Mac computers have enjoyed decades of a reputation of being safer than their Windows counterparts. However, that reputation is now dwindling as hackers have set their eyes on macOS.
An exploit chain, which was demonstrated at Black Hat 2020, could allow attackers to deploy malware using an MS Office document with macros. The exploit chain includes:
- A previously disclosed high-severity vulnerability - CVE-2019-1457 - a security bypass in MS Office. This vulnerability is still in action in recent versions of Office for Mac.
- A sandbox escape released in mid-2018. It exploited a sandbox exception in Office’s sandbox profile.
- The last link in the chain was the complete bypass of Apple’s notarization requirements. Patrick Wardle achieved this by abusing the Archive Utility app in macOS.
What does this imply?
This implies that, in case of this exploit, if a user receives a Microsoft Office document and opens it, the executable will automatically run without any prior explicit user approval.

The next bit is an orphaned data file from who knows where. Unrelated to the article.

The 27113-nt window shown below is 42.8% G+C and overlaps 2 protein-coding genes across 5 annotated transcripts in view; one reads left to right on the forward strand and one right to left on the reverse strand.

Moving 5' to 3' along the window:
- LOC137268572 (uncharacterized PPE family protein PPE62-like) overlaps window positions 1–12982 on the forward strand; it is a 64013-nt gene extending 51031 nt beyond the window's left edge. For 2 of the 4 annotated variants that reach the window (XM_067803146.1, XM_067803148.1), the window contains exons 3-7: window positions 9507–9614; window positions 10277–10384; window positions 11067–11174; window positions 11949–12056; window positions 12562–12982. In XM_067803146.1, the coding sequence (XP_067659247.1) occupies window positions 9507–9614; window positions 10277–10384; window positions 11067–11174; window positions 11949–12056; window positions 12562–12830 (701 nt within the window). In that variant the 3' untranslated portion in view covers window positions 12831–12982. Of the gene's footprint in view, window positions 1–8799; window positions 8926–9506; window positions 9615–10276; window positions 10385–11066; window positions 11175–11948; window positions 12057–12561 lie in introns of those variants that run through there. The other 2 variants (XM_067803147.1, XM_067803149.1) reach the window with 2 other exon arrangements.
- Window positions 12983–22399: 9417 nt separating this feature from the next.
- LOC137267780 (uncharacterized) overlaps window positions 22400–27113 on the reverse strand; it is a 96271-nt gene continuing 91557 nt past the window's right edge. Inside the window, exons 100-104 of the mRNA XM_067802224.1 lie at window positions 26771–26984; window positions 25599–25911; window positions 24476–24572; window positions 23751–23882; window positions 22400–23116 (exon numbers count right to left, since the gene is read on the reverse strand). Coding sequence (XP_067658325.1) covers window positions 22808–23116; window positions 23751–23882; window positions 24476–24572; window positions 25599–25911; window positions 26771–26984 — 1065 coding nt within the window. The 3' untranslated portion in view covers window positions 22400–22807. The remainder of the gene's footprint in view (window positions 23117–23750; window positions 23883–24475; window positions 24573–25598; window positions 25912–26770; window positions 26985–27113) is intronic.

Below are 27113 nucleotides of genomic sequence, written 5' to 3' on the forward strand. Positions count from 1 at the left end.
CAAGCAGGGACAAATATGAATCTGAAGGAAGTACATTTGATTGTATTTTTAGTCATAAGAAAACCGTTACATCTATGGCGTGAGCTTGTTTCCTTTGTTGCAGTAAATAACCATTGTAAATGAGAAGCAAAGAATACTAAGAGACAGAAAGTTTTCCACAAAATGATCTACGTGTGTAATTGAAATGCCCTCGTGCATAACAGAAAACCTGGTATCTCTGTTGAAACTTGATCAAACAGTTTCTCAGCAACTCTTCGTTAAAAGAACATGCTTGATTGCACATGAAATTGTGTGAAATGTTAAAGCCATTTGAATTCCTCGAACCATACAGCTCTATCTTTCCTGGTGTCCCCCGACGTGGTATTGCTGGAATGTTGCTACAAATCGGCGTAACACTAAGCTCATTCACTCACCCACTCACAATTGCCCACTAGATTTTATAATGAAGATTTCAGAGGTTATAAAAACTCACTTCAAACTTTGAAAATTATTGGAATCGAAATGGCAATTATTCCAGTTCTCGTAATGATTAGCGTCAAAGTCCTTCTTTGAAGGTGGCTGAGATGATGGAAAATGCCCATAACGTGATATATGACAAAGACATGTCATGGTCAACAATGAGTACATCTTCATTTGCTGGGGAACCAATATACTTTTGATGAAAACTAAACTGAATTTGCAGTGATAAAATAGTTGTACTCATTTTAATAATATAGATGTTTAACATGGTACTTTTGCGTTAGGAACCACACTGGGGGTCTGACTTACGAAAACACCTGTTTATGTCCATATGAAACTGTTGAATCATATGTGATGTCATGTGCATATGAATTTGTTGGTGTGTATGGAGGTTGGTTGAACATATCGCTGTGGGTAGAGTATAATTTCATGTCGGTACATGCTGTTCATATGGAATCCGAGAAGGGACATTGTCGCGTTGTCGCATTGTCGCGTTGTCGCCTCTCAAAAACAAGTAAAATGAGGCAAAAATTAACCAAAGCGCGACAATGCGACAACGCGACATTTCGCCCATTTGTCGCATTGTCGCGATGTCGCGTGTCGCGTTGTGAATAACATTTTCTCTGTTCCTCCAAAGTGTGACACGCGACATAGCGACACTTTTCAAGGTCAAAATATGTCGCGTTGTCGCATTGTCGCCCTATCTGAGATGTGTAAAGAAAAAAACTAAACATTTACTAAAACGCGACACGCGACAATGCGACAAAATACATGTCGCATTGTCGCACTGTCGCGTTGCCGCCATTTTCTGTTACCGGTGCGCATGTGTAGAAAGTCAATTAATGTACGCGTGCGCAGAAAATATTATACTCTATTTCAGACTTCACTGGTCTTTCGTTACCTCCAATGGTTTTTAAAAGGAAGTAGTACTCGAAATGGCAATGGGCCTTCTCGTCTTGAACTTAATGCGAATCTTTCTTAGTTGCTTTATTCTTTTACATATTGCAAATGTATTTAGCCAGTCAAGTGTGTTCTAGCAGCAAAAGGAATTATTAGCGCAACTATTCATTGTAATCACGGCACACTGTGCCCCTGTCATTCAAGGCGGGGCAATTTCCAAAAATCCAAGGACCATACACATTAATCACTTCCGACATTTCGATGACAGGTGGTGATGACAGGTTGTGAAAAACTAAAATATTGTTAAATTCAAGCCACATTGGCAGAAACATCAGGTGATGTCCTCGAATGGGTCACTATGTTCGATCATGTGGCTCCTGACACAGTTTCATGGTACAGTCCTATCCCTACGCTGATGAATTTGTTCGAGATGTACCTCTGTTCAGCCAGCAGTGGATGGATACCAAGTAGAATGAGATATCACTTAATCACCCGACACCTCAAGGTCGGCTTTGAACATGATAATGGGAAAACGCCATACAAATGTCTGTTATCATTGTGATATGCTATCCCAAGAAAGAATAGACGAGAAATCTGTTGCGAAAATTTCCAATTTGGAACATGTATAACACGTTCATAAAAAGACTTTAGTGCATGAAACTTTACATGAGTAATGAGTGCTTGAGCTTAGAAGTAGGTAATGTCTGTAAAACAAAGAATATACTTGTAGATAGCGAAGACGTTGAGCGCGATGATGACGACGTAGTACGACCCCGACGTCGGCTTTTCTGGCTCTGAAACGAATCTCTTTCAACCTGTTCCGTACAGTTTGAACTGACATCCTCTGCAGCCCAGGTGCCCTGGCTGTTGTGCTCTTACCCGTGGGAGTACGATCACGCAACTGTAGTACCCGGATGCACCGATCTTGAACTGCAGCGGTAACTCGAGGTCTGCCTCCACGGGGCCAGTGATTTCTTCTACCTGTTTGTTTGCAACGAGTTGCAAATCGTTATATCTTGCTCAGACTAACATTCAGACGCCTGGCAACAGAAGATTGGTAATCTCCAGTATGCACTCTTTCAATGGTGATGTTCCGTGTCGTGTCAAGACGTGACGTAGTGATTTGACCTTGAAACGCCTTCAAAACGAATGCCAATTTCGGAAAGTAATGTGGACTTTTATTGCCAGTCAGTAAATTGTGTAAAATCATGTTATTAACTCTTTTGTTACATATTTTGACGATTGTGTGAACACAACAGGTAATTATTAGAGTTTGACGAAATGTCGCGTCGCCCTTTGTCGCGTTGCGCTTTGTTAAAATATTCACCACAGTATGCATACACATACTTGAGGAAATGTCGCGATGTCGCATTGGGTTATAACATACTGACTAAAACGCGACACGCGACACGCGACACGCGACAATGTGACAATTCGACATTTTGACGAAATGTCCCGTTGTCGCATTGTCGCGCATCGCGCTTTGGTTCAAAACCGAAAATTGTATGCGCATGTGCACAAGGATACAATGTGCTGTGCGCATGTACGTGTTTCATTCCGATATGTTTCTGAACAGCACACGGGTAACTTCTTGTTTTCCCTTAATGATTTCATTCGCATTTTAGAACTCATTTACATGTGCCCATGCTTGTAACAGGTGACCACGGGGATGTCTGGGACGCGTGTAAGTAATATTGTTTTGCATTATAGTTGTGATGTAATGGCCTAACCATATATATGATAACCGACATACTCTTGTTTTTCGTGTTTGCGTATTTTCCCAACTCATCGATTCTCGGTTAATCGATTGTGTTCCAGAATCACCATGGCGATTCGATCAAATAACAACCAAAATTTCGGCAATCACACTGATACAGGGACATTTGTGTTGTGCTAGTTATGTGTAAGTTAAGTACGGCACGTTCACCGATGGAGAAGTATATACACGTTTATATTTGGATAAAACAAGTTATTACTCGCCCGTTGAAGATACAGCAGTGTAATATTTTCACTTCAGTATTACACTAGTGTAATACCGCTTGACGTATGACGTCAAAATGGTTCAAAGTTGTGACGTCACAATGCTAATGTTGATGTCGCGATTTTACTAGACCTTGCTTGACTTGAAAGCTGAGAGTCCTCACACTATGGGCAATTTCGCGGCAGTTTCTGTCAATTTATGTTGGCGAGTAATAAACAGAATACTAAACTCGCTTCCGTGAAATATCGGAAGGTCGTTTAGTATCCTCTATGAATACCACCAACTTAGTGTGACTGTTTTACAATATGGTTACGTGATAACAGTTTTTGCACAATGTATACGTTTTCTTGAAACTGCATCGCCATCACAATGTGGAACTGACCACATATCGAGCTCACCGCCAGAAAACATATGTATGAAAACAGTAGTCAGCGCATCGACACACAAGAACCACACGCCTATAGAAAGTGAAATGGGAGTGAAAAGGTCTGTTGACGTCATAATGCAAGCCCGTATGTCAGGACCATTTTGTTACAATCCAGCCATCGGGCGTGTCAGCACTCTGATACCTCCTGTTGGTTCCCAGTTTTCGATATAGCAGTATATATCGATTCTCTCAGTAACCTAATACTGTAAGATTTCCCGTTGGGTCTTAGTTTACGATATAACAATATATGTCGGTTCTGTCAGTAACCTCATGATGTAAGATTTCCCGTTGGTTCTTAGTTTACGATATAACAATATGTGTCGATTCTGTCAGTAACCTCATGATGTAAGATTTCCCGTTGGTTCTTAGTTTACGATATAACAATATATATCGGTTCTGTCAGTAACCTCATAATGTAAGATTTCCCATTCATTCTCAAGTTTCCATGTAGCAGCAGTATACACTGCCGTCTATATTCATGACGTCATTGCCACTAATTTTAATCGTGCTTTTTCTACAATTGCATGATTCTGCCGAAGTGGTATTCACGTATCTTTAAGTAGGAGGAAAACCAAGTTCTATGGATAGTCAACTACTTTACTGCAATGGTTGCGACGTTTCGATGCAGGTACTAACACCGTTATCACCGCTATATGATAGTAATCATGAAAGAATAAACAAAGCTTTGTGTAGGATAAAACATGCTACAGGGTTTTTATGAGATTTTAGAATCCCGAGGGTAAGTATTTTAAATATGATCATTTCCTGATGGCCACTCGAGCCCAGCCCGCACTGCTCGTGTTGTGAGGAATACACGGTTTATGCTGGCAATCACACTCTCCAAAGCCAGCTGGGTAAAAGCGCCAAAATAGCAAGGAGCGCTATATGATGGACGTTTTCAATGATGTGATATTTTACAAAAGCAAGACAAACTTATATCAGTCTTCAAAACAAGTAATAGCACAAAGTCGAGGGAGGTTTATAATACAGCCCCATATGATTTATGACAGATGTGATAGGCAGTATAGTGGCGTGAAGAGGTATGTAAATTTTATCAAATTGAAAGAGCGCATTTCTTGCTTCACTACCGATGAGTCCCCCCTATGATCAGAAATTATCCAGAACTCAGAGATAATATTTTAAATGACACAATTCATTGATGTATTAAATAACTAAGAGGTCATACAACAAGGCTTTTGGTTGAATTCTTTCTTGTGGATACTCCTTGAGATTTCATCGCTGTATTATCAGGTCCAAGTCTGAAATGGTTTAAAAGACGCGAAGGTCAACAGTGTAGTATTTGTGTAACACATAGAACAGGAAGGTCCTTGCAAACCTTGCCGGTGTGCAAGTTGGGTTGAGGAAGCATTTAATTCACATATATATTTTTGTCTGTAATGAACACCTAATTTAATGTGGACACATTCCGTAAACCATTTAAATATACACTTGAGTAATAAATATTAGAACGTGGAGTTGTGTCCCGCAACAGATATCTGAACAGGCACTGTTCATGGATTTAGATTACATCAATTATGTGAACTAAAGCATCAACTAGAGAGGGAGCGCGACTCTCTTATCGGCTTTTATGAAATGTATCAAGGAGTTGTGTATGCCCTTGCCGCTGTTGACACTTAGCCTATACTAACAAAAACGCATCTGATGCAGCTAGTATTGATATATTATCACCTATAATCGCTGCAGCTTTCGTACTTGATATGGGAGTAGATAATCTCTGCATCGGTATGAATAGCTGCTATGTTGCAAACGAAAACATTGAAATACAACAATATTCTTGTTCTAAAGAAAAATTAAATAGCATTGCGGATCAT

- Another exploit was discovered in July that is capable of bypassing the operating system’s security protections and file privacy. This exploit targets the Transparency, Consent, and Control (TCC) framework in macOS Mojave.
- In late June, a new strain of the EvilQuest malware was observed that included information stealing and anti-analysis functions, along with a list of security tools to be checked and terminated to evade detection.
Macros are being increasingly abused by cyber crooks. Apple has created notarization checks to prevent malicious codes from executing on macOS. However, the recent exploit chain demonstrated by researcher Patrick Wardle has bypassed those security protections.
The bottom line is that although macOS has been considered one of the most secure systems, threat actors have started putting a lot of effort into hacking Apple’s operating system. Different types of attacks on macOS are gaining popularity and yet, the research and security community has still not paid enough attention to these.